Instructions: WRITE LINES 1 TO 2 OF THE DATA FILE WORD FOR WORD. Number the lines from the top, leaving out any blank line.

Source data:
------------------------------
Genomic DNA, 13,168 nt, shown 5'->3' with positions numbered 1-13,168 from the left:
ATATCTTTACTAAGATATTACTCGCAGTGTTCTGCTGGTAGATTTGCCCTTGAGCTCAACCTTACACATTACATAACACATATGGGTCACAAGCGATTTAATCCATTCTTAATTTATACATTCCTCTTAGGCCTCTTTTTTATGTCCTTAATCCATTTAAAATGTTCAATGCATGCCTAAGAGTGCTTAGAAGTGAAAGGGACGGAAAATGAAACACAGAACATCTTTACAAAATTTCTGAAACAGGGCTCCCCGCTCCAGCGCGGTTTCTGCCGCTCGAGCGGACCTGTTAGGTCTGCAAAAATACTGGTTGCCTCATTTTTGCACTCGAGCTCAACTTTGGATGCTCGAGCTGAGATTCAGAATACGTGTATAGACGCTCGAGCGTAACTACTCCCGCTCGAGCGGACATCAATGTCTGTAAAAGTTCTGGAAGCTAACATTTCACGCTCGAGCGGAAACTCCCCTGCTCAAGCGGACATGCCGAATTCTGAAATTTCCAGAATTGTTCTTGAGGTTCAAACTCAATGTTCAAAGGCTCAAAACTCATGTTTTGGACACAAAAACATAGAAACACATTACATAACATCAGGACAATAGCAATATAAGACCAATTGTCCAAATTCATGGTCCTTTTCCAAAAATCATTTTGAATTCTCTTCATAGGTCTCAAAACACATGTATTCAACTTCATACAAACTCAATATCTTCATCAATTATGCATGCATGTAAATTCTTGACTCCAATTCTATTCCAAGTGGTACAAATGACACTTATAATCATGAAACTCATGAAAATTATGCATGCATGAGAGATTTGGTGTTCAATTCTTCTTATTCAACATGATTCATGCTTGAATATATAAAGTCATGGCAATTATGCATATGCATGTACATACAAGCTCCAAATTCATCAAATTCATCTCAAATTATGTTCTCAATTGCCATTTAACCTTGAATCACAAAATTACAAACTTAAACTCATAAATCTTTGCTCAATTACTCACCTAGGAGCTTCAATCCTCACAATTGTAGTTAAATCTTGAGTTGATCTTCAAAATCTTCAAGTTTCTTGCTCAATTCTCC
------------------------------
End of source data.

Genomic DNA, 13,168 nt, shown 5'->3' with positions numbered 1-13,168 from the left:
ATATCTTTACTAAGATATTACTCGCAGTGTTCTGCTGGTAGATTTGCCCTTGAGCTCAACCTTACACATTACATAACACATATGGGTCACAAGCGATTTAATCCATTCTTAATTTATACATTCCTCTTAGGCCTCTTTTTTATGTCCTTAATCCATTTAAAATGTTCAATGCATGCCTAAGAGTGCTTAGAAGTGAAAGGGACGGAAAATGAAACACAGAACATCTTTACAAAATTTCTGAAACAGGGCTCCCCGCTCCAGCGCGGTTTCTGCCGCTCGAGCGGACCTGTTAGGTCTGCAAAAATACTGGTTGCCTCATTTTTGCACTCGAGCTCAACTTTGGATGCTCGAGCTGAGATTCAGAATACGTGTATAGACGCTCGAGCGTAACTACTCCCGCTCGAGCGGACATCAATGTCTGTAAAAGTTCTGGAAGCTAACATTTCACGCTCGAGCGGAAACTCCCCTGCTCAAGCGGACATGCCGAATTCTGAAATTTCCAGAATTGTTCTTGAGGTTCAAACTCAATGTTCAAAGGCTCAAAACTCATGTTTTGGACACAAAAACATAGAAACACATTACATAACATCAGGACAATAGCAATATAAGACCAATTGTCCAAATTCATGGTCCTTTTCCAAAAATCATTTTGAATTCTCTTCATAGGTCTCAAAACACATGTATTCAACTTCATACAAACTCAATATCTTCATCAATTATGCATGCATGTAAATTCTTGACTCCAATTCTATTCCAAGTGGTACAAATGACACTTATAATCATGAAACTCATGAAAATTATGCATGCATGAGAGATTTGGTGTTCAATTCTTCTTATTCAACATGATTCATGCTTGAATATATAAAGTCATGGCAATTATGCATATGCATGTACATACAAGCTCCAAATTCATCAAATTCATCTCAAATTATGTTCTCAATTGCCATTTAACCTTGAATCACAAAATTACAAACTTAAACTCATAAATCTTTGCTCAATTACTCACCTAGGAGCTTCAATCCTCACAATTGTAGTTAAATCTTGAGTTGATCTTCAAAATCTTCAAGTTTCTTGCTCAATTCTCC